Biography of Famous Alcoholic and Writer Sinclair Lewis

About the famous American writer and alcoholic Sinclair Lewis about his struggle with the disease.

SINCLAIR LEWIS (1885-1951). American novelist and playwright; 1st American Nobel Prize winner in literature in 1930.

Born in Minnesota and educated at Yale, Lewis was firmly established as a major novelist by the publication of Main Street in 1920. Later novels brought him wealth and fame as the literary diagnostician of American values.

Lewis was a heavy drinker throughout his adult life. He preferred brandy, often consuming over a quart a day. Mark Schorer describes his pattern of ". . . complete immolation and isolation in the writing of a book, and then gregarious bouts that finally blacked out everything." James Thurber observed that with Lewis: "You couldn't always tell at 7 in the morning whether he was having his 1st drink of the day or his last one of the night." His 2nd wife, writer-lecturer Dorothy Thompson, made repeated appeals to him to do something about what she called his "pathological drinking." His drinking bouts often ended in delirium tremens and hospitalization.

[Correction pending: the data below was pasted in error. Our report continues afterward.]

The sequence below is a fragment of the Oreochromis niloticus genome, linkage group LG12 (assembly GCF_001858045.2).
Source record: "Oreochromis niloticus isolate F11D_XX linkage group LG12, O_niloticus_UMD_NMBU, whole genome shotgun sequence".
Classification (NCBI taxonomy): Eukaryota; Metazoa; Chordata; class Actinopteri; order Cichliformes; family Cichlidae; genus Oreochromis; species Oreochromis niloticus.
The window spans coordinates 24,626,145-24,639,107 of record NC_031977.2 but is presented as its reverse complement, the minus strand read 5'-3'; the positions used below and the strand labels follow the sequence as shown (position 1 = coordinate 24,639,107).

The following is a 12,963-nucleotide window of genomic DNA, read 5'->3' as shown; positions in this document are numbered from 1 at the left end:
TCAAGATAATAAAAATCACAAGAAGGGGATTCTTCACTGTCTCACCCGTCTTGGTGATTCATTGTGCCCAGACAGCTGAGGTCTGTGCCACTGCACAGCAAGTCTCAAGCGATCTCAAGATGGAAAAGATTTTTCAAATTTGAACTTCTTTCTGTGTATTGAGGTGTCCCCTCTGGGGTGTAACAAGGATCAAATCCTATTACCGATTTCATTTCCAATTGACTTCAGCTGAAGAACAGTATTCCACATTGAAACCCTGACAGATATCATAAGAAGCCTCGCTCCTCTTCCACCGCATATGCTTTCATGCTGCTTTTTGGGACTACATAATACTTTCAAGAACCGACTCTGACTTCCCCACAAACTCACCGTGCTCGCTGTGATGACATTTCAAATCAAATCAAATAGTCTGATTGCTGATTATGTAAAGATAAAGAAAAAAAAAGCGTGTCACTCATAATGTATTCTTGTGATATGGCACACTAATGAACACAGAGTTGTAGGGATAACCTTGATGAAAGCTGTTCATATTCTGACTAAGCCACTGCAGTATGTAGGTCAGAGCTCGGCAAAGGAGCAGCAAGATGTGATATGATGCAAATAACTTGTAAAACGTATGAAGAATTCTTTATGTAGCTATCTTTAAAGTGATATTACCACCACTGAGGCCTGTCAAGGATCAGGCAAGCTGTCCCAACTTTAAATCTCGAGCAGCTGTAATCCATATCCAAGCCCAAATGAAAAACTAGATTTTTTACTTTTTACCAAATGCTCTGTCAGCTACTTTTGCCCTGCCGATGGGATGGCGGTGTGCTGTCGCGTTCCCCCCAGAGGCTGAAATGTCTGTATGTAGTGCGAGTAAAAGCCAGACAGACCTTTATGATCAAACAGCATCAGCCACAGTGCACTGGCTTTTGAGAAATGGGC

During a visit to Europe in 1950, Lewis suffered a heart attack from which he never recovered; he died in Rome, at 66. He remembered his last mistress, 29-year-old Marcella Powers, in his will.

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